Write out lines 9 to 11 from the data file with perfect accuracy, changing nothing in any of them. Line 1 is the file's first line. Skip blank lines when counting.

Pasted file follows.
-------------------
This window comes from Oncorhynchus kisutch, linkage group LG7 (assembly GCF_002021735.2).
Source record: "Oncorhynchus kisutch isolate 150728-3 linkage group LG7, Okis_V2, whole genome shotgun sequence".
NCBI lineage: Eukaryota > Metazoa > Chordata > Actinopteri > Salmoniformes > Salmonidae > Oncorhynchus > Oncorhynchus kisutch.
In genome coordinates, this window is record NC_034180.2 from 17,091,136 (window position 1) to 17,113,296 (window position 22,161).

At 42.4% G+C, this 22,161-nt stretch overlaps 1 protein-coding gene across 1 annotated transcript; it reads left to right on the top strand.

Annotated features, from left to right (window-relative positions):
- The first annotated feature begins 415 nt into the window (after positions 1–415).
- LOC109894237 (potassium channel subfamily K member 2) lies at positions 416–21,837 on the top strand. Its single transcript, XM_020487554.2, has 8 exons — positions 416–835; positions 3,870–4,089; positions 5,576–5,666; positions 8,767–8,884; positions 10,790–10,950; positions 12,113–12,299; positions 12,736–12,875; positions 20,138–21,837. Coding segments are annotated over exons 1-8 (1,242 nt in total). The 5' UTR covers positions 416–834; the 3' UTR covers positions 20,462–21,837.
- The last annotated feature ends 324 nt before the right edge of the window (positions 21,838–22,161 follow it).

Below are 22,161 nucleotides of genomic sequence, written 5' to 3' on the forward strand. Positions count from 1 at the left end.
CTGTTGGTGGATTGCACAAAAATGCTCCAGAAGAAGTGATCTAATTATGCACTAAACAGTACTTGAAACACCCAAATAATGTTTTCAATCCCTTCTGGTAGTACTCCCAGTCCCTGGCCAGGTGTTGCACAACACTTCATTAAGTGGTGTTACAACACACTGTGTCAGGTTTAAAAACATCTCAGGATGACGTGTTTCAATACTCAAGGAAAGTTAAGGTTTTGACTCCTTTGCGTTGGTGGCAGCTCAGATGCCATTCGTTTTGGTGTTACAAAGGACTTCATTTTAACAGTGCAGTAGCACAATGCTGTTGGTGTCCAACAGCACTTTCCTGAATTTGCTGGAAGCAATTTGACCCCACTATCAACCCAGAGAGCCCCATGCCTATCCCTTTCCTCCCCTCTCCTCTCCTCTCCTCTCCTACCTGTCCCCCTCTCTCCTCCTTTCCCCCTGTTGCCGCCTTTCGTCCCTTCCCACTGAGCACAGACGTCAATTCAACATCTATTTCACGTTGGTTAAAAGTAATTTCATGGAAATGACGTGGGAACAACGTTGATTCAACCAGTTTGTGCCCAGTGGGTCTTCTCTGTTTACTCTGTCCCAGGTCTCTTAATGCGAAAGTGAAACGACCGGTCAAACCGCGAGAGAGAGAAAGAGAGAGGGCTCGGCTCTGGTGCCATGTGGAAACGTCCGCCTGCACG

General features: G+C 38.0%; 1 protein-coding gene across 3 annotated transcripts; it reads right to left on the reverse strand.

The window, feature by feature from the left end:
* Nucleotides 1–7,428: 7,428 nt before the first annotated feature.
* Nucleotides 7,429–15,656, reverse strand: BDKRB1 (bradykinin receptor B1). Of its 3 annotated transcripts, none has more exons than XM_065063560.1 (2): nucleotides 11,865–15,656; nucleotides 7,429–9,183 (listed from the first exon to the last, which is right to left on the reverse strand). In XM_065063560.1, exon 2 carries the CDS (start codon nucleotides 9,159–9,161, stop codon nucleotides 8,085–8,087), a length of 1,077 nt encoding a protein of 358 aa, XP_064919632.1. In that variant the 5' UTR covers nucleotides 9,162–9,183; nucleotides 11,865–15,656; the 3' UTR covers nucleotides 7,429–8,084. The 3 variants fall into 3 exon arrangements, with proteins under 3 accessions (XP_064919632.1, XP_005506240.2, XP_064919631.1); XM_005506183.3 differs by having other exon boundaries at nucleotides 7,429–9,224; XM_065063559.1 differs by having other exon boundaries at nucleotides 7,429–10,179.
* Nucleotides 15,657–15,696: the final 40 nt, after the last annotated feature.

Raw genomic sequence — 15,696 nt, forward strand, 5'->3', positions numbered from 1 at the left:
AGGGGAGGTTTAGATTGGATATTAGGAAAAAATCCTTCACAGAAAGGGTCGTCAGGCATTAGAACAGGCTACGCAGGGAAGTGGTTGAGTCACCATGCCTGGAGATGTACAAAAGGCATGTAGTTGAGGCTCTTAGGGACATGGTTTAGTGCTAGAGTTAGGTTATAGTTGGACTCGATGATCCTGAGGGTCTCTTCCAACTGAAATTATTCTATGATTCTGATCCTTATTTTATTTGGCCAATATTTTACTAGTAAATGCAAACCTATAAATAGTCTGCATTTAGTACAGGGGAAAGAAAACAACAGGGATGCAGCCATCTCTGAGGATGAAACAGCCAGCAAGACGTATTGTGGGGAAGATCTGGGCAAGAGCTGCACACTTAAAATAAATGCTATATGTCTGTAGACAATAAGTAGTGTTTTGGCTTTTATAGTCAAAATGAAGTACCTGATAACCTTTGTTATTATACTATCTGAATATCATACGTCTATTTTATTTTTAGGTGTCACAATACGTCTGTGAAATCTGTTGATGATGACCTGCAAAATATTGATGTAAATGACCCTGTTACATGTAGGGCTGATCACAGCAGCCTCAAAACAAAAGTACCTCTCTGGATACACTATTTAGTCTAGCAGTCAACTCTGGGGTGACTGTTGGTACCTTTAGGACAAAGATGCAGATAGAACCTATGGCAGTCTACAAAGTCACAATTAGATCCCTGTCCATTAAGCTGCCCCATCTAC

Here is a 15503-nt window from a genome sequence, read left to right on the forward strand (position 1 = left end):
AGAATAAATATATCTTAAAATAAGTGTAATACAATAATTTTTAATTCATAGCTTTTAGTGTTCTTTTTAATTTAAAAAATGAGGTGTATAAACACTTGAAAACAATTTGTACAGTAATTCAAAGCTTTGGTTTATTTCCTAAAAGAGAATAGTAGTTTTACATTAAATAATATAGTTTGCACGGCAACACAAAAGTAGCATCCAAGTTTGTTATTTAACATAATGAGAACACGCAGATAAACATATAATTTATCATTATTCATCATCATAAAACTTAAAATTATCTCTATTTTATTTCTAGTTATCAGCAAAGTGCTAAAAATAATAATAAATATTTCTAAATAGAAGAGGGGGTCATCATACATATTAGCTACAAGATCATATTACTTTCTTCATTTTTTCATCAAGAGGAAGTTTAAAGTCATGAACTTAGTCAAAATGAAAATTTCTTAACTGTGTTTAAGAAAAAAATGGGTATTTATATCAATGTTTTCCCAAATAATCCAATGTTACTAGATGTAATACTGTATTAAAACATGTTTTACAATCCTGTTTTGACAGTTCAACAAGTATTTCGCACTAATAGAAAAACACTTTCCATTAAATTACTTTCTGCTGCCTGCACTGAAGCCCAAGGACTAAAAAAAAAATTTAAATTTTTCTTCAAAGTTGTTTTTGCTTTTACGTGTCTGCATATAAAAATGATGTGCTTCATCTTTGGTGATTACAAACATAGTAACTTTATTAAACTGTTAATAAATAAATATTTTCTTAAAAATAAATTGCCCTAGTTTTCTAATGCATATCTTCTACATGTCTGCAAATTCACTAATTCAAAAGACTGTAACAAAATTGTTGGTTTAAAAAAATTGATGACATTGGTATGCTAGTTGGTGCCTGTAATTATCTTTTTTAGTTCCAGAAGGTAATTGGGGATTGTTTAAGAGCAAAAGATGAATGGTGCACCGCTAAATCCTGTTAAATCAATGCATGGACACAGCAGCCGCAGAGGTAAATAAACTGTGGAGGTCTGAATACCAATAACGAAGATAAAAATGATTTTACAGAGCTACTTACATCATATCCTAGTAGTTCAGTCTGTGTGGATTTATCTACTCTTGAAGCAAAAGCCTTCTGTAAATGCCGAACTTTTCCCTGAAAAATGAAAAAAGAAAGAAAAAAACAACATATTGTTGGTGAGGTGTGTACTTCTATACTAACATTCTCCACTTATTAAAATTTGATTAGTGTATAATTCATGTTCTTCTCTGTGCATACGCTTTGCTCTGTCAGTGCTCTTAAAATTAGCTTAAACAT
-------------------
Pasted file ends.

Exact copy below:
- The last annotated feature ends 324 nt before the right edge of the window (positions 21,838–22,161 follow it).

Below are 22,161 nucleotides of genomic sequence, written 5' to 3' on the forward strand. Positions count from 1 at the left end.
CTGTTGGTGGATTGCACAAAAATGCTCCAGAAGAAGTGATCTAATTATGCACTAAACAGTACTTGAAACACCCAAATAATGTTTTCAATCCCTTCTGGTAGTACTCCCAGTCCCTGGCCAGGTGTTGCACAACACTTCATTAAGTGGTGTTACAACACACTGTGTCAGGTTTAAAAACATCTCAGGATGACGTGTTTCAATACTCAAGGAAAGTTAAGGTTTTGACTCCTTTGCGTTGGTGGCAGCTCAGATGCCATTCGTTTTGGTGTTACAAAGGACTTCATTTTAACAGTGCAGTAGCACAATGCTGTTGGTGTCCAACAGCACTTTCCTGAATTTGCTGGAAGCAATTTGACCCCACTATCAACCCAGAGAGCCCCATGCCTATCCCTTTCCTCCCCTCTCCTCTCCTCTCCTCTCCTACCTGTCCCCCTCTCTCCTCCTTTCCCCCTGTTGCCGCCTTTCGTCCCTTCCCACTGAGCACAGACGTCAATTCAACATCTATTTCACGTTGGTTAAAAGTAATTTCATGGAAATGACGTGGGAACAACGTTGATTCAACCAGTTTGTGCCCAGTGGGTCTTCTCTGTTTACTCTGTCCCAGGTCTCTTAATGCGAAAGTGAAACGACCGGTCAAACCGCGAGAGAGAGAAAGAGAGAGGGCTCGGCTCTGGTGCCATGTGGAAACGTCCGCCTGCACG